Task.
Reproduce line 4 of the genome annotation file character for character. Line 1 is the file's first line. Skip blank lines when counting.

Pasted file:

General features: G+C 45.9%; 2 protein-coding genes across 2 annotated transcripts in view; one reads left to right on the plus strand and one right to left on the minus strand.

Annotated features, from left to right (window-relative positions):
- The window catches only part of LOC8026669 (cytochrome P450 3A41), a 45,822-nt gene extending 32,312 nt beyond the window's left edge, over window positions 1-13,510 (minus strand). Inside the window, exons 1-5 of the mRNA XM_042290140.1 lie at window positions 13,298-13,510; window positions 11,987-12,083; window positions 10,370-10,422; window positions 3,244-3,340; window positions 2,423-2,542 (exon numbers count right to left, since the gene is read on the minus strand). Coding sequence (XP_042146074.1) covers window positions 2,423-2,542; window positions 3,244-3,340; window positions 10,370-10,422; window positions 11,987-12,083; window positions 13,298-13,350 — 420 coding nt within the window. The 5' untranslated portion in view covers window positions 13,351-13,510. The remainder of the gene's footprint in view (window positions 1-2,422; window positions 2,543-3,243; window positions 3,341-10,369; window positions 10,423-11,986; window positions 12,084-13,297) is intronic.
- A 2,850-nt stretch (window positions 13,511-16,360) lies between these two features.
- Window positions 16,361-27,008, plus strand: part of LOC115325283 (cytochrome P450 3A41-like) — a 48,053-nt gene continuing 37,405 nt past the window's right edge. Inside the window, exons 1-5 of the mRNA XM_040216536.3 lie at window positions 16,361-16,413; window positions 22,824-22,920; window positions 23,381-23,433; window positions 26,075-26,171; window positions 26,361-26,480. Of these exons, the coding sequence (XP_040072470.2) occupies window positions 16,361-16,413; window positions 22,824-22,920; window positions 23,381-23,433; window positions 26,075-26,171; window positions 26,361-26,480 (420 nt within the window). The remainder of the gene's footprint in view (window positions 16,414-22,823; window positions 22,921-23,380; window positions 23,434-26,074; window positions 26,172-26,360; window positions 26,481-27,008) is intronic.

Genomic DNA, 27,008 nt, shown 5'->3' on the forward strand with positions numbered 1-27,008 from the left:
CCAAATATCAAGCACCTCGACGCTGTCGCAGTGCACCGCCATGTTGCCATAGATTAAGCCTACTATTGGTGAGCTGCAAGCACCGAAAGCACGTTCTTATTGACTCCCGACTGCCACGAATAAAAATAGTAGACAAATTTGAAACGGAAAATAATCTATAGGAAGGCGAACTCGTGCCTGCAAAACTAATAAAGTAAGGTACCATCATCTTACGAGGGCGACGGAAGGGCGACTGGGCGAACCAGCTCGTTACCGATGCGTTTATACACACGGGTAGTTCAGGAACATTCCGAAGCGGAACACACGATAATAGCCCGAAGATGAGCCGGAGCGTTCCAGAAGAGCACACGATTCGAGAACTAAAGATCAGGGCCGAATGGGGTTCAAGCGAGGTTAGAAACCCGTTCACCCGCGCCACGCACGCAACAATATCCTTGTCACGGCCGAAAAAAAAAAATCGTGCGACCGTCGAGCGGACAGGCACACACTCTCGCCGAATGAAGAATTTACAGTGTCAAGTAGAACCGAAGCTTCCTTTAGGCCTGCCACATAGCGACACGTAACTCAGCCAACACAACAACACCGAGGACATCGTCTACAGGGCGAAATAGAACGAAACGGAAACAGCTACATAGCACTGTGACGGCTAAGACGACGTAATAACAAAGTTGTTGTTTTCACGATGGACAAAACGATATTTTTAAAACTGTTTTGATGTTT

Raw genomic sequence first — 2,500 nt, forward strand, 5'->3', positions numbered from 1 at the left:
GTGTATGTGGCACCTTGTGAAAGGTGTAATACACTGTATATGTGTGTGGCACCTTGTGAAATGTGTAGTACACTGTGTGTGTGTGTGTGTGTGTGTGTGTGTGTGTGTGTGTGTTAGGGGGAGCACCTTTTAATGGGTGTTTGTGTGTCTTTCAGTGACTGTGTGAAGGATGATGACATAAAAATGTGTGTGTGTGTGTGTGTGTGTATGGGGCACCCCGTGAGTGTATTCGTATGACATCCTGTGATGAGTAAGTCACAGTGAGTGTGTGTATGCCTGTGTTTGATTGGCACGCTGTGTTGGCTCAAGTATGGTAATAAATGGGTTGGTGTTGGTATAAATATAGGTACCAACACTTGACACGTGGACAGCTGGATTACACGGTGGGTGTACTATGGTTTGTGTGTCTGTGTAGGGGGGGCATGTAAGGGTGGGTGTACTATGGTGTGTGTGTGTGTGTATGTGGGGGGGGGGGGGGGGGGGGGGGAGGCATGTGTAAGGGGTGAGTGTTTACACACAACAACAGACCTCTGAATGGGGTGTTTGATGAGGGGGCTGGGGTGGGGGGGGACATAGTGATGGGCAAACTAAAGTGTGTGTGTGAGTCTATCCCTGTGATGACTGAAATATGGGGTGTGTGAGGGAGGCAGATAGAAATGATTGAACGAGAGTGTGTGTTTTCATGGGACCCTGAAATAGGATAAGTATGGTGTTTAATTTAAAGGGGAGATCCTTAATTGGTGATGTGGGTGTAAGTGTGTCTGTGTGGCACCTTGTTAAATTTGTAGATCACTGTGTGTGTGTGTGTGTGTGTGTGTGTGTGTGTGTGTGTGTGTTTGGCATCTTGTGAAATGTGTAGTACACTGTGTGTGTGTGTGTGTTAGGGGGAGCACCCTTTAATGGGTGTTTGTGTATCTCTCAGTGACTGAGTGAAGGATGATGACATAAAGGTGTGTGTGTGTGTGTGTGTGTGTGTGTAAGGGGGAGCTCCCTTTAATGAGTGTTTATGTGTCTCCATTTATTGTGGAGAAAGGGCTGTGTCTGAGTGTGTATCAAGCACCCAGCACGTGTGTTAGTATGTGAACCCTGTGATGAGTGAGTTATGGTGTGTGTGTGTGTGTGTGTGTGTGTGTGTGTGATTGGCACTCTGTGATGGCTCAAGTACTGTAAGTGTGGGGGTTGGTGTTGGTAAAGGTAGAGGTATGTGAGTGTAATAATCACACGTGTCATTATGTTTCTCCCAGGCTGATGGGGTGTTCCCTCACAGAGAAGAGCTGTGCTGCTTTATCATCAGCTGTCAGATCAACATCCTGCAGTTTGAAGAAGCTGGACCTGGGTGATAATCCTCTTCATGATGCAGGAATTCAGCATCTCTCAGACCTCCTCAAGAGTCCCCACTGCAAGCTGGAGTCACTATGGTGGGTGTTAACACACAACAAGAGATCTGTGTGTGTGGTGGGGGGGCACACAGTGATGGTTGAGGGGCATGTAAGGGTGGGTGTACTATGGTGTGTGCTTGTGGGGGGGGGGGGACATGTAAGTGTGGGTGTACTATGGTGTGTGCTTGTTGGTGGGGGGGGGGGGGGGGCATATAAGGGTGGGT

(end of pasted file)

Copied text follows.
- A 2,850-nt stretch (window positions 13,511-16,360) lies between these two features.